Listening to concerns from a client about an unsatisfying roadmapping process…  his main issue was wanting a better roadmap: one that showed delivery of more features/releases sooner.

Next time you’re critiquing roadmapping processes (or being critiqued), see if you can sort the complaints into these categories:

  • Absolute priorities (“We agreed that C is more important than D, but D appears ahead of C.”)
  • My priorities (“We agreed that C is more important than D, but I still need D more than C.”)
  • Transparency and information access (“I didn’t know E and F were coming.  Where are the things I’ve been asking for?”)
  • Trust (“Development could/should be more productive.  We gave them the 10 reqs they asked for…”)
  • Timeframes and stability (“It takes us 6 week to get features of that size built, but we get completely re-prioritized every 2 weeks”)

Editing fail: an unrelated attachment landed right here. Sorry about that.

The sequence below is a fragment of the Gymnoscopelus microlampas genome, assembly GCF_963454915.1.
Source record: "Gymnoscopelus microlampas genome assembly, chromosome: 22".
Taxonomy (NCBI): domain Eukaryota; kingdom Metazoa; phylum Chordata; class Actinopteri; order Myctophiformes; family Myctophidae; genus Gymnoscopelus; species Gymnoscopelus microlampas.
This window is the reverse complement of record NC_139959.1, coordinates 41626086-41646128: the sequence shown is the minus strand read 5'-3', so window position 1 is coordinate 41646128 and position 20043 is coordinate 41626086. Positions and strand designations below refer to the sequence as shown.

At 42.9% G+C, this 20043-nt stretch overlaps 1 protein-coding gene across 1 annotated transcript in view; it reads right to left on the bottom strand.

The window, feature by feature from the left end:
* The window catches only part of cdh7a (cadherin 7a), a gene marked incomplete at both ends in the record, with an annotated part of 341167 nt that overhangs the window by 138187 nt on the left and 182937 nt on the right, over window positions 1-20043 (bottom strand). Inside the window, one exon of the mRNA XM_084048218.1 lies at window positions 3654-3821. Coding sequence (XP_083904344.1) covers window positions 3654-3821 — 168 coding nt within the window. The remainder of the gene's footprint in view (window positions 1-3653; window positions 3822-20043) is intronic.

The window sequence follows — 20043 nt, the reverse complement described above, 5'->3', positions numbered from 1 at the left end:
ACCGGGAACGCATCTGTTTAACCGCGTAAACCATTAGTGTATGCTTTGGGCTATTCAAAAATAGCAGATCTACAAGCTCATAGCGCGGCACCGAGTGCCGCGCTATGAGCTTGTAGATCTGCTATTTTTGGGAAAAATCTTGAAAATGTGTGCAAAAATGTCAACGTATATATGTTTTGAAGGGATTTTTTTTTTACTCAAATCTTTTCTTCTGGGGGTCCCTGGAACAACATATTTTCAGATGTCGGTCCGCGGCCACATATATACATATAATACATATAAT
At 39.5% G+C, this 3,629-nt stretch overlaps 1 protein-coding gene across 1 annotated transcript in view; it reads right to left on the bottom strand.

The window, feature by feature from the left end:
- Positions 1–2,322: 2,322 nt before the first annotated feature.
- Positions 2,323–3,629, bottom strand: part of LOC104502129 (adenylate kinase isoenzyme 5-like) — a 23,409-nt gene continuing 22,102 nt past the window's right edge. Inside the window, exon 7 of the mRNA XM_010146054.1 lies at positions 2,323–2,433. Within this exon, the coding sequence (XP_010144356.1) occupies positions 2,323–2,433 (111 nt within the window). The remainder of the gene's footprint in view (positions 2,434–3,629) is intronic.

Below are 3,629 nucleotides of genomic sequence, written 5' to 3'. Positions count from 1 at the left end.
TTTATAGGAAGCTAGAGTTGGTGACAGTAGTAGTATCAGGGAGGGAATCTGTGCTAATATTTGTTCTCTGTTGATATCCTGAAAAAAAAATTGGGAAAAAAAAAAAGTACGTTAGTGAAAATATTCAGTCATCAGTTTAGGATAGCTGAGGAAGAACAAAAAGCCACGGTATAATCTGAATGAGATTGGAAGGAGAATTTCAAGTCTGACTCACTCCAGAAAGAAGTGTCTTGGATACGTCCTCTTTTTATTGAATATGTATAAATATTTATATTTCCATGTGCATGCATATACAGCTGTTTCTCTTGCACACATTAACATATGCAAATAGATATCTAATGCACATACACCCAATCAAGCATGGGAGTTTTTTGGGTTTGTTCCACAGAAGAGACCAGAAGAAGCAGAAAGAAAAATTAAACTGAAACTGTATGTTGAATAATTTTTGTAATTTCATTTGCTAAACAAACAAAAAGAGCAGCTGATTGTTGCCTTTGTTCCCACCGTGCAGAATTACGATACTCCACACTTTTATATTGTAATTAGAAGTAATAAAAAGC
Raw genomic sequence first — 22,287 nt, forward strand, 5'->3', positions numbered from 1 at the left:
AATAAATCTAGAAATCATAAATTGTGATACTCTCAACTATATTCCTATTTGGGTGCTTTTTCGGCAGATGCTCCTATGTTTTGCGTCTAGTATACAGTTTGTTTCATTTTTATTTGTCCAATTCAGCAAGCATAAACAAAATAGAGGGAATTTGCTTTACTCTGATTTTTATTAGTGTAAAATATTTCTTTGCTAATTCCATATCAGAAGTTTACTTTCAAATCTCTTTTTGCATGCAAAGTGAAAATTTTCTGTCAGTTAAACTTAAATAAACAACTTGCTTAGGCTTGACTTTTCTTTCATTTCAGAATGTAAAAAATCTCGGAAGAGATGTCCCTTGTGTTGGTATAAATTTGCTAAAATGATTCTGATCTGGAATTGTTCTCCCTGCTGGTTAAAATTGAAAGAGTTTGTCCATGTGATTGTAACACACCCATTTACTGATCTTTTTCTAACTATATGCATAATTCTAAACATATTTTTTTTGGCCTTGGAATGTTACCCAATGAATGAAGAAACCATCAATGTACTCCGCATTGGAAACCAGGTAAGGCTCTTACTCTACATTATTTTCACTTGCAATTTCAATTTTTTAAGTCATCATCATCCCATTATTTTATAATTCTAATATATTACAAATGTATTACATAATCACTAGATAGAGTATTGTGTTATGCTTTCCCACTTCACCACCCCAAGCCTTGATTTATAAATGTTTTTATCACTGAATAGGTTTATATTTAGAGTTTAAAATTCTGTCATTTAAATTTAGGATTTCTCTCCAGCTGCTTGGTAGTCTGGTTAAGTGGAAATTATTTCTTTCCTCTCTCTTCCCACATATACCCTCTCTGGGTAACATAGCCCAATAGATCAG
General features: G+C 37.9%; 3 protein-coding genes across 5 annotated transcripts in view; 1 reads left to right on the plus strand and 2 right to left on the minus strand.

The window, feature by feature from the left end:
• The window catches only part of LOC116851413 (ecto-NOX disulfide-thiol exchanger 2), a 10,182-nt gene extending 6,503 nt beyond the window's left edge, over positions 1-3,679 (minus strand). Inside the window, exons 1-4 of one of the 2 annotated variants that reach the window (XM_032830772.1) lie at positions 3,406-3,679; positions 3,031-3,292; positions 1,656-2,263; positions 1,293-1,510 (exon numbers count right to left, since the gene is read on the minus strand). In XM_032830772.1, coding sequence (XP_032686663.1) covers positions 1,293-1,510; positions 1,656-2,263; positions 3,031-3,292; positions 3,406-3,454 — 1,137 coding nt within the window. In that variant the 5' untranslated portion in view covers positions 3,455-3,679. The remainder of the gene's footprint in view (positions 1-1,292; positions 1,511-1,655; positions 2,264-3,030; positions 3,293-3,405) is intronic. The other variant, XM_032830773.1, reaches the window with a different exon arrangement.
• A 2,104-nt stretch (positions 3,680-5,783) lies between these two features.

• Sales urgency (“Yes, I reviewed the roadmap last week, but our hot new prospect needs something special…”)
  • Poor estimation (“We thought G would be easy, but it’s not”)
  • Revenue/business model shortfall (“We must be getting Release 6.2 out sooner, otherwise we’d miss this quarter’s goals”)
  • Lack of review/input (“Tech Support didn’t plan for feature J, and won’t be ready to support it at launch”)
  • Non-participation (“You need to join this customer call, write down what they ask for, and move it to the top of the queue.”)

30 bonus points if you can split these into pure communication issues vs. ability to stick with decisions vs. substantive changes to the actual plan.

100 bonus points if you and someone from across the R&D aisle can laugh about it.  BTW, I hear agile and waterfall organizations say the same things, just with different units of time.